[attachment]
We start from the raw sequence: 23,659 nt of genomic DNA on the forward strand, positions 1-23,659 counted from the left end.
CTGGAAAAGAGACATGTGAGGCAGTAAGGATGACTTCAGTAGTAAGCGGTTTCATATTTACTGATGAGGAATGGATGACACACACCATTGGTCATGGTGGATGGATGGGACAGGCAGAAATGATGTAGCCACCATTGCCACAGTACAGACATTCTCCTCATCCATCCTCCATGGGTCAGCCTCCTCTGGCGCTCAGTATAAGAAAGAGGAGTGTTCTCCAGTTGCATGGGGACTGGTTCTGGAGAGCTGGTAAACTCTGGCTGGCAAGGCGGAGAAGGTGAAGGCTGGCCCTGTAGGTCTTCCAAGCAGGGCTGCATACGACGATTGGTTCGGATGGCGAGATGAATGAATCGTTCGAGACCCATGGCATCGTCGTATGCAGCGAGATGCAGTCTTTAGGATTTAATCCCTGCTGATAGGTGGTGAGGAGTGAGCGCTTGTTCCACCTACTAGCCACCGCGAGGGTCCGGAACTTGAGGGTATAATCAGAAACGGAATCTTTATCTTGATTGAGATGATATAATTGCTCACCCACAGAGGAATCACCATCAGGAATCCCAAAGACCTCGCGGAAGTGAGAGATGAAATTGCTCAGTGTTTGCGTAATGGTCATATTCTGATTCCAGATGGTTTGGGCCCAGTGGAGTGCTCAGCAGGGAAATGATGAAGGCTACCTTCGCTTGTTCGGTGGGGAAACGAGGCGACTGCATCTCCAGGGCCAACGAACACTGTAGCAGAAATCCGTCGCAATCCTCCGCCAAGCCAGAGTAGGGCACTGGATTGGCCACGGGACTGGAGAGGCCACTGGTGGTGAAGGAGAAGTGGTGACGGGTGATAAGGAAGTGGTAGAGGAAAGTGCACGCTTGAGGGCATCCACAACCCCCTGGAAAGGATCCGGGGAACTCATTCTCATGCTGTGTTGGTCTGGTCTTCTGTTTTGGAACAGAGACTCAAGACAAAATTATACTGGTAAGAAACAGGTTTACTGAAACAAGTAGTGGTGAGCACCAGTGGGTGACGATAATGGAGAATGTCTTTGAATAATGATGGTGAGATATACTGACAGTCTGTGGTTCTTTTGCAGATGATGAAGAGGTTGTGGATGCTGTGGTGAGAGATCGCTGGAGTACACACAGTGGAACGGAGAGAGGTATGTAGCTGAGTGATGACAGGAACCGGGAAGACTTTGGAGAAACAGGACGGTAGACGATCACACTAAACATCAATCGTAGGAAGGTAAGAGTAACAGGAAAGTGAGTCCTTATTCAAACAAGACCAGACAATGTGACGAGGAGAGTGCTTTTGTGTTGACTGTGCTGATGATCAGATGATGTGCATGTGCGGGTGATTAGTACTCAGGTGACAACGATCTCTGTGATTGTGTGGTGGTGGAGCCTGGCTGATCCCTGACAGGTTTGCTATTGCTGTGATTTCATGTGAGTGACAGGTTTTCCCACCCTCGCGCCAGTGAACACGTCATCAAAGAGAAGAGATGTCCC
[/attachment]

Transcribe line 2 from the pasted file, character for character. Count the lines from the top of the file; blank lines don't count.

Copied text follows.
CTGGAAAAGAGACATGTGAGGCAGTAAGGATGACTTCAGTAGTAAGCGGTTTCATATTTACTGATGAGGAATGGATGACACACACCATTGGTCATGGTGGATGGATGGGACAGGCAGAAATGATGTAGCCACCATTGCCACAGTACAGACATTCTCCTCATCCATCCTCCATGGGTCAGCCTCCTCTGGCGCTCAGTATAAGAAAGAGGAGTGTTCTCCAGTTGCATGGGGACTGGTTCTGGAGAGCTGGTAAACTCTGGCTGGCAAGGCGGAGAAGGTGAAGGCTGGCCCTGTAGGTCTTCCAAGCAGGGCTGCATACGACGATTGGTTCGGATGGCGAGATGAATGAATCGTTCGAGACCCATGGCATCGTCGTATGCAGCGAGATGCAGTCTTTAGGATTTAATCCCTGCTGATAGGTGGTGAGGAGTGAGCGCTTGTTCCACCTACTAGCCACCGCGAGGGTCCGGAACTTGAGGGTATAATCAGAAACGGAATCTTTATCTTGATTGAGATGATATAATTGCTCACCCACAGAGGAATCACCATCAGGAATCCCAAAGACCTCGCGGAAGTGAGAGATGAAATTGCTCAGTGTTTGCGTAATGGTCATATTCTGATTCCAGATGGTTTGGGCCCAGTGGAGTGCTCAGCAGGGAAATGATGAAGGCTACCTTCGCTTGTTCGGTGGGGAAACGAGGCGACTGCATCTCCAGGGCCAACGAACACTGTAGCAGAAATCCGTCGCAATCCTCCGCCAAGCCAGAGTAGGGCACTGGATTGGCCACGGGACTGGAGAGGCCACTGGTGGTGAAGGAGAAGTGGTGACGGGTGATAAGGAAGTGGTAGAGGAAAGTGCACGCTTGAGGGCATCCACAACCCCCTGGAAAGGATCCGGGGAACTCATTCTCATGCTGTGTTGGTCTGGTCTTCTGTTTTGGAACAGAGACTCAAGACAAAATTATACTGGTAAGAAACAGGTTTACTGAAACAAGTAGTGGTGAGCACCAGTGGGTGACGATAATGGAGAATGTCTTTGAATAATGATGGTGAGATATACTGACAGTCTGTGGTTCTTTTGCAGATGATGAAGAGGTTGTGGATGCTGTGGTGAGAGATCGCTGGAGTACACACAGTGGAACGGAGAGAGGTATGTAGCTGAGTGATGACAGGAACCGGGAAGACTTTGGAGAAACAGGACGGTAGACGATCACACTAAACATCAATCGTAGGAAGGTAAGAGTAACAGGAAAGTGAGTCCTTATTCAAACAAGACCAGACAATGTGACGAGGAGAGTGCTTTTGTGTTGACTGTGCTGATGATCAGATGATGTGCATGTGCGGGTGATTAGTACTCAGGTGACAACGATCTCTGTGATTGTGTGGTGGTGGAGCCTGGCTGATCCCTGACAGGTTTGCTATTGCTGTGATTTCATGTGAGTGACAGGTTTTCCCACCCTCGCGCCAGTGAACACGTCATCAAAGAGAAGAGATGTCCC